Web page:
After the union of Upper and Lower Canada into the province of Canada in 1841, a single immigrant agency was created, and Buchanan at last presided over Hawke and the other agents of Canada West in practice as well as theory. Hawke reported to and took orders from Buchanan (though he also continued to report to the Civil Secretary and later the Provincial Secretary until the early 1850s).

As Buchanan was based in Canada East, Hawke still maintained a leadership role among Canada West agents. Accounts for all agents were submitted to Buchanan and paid by the provincial government. The Quebec office was made the official headquarters for the agency in 1842.

Until the mid-nineteenth century, the imperial government played a major role in matters relating to immigration. The province of Canada gained substantial autonomy in establishing its own immigration policy from about 1848, but the imperial ties persisted. Buchanan's annual report was sent to the Colonial Office in London until 1854. In that year, the British government made its last grant to supplement the province's spending on immigrants.

In 1852 or 1853, the Emigrant Office (also referred to as the "Emigration Office") was placed under the Bureau of Agriculture, but during this decade, the bureau relied on Buchanan to administer the agency to a large degree. Hawke continued to take orders from and report to Buchanan, though he also consulted occasionally with the Minister of Agriculture on matters such as approval of staff appointments and budgets.

Emigrant Passage Ticket
Emigrant Passage Ticket
Reference Code: RG 11-3-0-3
Archives of Ontario

The Bureau of Agriculture became a full-fledged department in 1862, and the Emigration Office was now better integrated as part of the Department of Agriculture and Statistics. Hawke's letterbooks show, however, that Buchanan was still influential in the running of day-to-day operations. Hawke and his successor, J. A. Donaldson, still continued to report to Buchanan as well as to the Minister of Agriculture.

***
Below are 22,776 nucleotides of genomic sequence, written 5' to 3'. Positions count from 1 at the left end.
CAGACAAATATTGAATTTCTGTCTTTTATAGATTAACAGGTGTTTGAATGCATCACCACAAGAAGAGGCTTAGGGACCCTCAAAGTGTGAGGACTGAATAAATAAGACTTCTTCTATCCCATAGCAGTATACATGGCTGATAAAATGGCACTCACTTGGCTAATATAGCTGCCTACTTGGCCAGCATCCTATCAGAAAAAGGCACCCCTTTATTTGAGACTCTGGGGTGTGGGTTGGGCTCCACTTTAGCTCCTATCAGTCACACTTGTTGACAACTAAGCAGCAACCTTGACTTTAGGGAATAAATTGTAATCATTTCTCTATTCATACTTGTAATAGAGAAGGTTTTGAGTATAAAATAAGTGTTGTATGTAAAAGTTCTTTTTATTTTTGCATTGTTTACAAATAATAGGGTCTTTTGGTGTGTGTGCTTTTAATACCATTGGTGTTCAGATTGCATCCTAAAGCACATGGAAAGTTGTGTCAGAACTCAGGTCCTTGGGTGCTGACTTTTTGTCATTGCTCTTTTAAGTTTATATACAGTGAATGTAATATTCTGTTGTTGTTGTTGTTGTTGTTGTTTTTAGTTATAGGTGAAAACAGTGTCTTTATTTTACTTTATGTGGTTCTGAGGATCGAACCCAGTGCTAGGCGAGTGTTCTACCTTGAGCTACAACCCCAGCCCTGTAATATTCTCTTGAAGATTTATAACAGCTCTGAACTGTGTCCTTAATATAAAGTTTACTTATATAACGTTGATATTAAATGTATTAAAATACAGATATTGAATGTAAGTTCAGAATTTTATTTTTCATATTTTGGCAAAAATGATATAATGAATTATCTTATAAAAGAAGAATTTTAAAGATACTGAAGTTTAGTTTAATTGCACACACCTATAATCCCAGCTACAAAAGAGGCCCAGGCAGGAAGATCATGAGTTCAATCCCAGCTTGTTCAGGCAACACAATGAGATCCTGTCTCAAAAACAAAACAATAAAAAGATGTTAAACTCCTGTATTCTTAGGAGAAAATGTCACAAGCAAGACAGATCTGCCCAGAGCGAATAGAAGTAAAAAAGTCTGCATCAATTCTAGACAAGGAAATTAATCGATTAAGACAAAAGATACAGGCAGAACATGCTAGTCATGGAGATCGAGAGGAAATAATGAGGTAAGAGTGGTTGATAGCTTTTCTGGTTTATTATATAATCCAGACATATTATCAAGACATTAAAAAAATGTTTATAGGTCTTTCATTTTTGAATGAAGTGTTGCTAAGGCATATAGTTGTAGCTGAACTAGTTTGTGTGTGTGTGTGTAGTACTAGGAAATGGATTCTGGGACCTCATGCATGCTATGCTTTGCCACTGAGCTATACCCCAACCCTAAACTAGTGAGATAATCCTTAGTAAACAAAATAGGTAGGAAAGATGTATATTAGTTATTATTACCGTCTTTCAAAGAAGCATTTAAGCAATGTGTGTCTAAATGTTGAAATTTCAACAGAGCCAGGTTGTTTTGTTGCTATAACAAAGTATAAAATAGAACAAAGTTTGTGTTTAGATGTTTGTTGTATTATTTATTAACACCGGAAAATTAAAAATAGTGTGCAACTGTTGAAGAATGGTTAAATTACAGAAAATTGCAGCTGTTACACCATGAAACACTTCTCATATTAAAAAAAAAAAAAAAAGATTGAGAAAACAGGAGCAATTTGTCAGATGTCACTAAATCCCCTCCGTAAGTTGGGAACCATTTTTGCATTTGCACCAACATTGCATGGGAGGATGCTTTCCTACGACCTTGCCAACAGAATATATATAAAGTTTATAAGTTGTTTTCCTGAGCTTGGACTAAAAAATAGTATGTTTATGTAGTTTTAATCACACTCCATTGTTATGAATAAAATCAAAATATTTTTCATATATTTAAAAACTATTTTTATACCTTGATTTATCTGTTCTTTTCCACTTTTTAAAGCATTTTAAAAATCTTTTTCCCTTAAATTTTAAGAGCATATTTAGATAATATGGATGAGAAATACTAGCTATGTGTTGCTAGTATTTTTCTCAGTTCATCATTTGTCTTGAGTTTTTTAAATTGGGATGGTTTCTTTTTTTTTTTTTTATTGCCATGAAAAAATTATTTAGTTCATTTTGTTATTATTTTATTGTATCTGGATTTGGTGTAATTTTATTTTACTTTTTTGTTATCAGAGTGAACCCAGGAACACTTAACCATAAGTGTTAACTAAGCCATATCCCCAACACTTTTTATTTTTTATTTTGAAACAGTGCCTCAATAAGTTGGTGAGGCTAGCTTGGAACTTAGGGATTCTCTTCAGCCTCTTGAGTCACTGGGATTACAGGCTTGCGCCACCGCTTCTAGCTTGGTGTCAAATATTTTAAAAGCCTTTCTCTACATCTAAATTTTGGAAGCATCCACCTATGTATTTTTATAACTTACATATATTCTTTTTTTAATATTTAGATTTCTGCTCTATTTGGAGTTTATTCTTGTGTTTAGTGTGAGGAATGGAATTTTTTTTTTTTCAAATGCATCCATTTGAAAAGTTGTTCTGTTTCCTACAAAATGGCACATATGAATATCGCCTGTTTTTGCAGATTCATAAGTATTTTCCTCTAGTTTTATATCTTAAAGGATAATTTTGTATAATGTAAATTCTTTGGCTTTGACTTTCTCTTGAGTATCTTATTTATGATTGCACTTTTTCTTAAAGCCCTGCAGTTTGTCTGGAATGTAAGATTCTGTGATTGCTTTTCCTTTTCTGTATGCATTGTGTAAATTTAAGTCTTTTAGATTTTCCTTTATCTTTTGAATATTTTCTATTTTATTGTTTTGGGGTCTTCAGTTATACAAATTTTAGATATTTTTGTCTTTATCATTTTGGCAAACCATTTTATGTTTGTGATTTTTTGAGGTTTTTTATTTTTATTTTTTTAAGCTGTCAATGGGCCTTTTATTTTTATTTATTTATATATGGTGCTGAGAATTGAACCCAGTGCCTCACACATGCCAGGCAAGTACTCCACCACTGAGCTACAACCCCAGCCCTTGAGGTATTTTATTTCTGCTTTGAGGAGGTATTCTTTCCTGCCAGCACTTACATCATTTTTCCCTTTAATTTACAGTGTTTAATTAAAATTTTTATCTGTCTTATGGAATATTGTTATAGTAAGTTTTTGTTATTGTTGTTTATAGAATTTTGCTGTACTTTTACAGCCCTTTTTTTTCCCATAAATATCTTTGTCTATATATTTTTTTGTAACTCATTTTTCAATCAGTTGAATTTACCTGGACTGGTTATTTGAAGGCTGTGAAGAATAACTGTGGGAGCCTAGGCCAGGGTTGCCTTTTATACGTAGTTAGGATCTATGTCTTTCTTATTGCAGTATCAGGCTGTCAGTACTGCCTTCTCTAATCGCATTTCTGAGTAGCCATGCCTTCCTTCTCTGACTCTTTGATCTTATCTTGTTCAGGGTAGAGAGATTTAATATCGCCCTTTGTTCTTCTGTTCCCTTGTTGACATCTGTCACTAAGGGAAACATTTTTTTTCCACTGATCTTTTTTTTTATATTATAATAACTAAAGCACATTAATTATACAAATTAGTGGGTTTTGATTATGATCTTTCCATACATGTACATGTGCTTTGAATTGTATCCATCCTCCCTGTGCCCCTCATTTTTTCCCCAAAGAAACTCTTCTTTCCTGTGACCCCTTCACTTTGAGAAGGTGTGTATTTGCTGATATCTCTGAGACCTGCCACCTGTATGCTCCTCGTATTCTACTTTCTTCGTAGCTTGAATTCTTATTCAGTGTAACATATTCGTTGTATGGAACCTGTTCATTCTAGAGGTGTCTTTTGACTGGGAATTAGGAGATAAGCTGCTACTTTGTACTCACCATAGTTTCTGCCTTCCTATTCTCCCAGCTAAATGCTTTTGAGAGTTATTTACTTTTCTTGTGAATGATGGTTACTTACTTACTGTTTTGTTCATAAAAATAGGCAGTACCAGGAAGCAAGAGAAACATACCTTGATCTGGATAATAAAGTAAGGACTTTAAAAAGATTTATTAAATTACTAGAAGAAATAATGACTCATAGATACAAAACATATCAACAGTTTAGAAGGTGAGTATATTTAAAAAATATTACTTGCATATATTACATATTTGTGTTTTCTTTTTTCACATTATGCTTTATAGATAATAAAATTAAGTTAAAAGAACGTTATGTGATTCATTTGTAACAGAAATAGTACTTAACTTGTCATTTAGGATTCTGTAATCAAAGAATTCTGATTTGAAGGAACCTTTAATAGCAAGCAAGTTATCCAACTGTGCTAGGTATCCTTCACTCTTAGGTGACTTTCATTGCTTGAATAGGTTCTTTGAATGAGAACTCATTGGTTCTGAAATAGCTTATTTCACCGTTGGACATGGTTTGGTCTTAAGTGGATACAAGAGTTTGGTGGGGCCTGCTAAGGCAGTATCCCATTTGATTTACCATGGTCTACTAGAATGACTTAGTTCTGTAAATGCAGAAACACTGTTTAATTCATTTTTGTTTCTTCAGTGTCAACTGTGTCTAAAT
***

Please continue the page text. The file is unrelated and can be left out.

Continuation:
With the passage of the British North America Act of 1867, the provinces of Canada, New Brunswick, and Nova Scotia were united to form the Dominion of Canada. Under this Act, the federal and provincial governments shared responsibility for immigration. At both levels of government, the agencies responsible for immigration were placed under the respective departments of agriculture. Ontario's Immigration Branch was established as part of the Department of the Commissioner of Agriculture and Public Works in 1869.

Photo: Steamer "Maude" at dock, [ca. 1875]
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Steamer "Maud." at dock, [ca. 1875]
William Barrow
Black and white print
Reference Code: F 4398-0-0-0-25
Archives of Ontario, I0009576

In 1874 a new Department of Immigration under a Commissioner of Immigration replaced the Immigration Branch. This department was responsible for promoting emigration to Ontario from offices established in Europe, as well as aiding newly-arrived immigrants. The last report submitted by the Department of Immigration to the Legislative Assembly was for the year 1899. By 1900, the department had been replaced by the Bureau of Colonization (part of the Department of Crown Lands).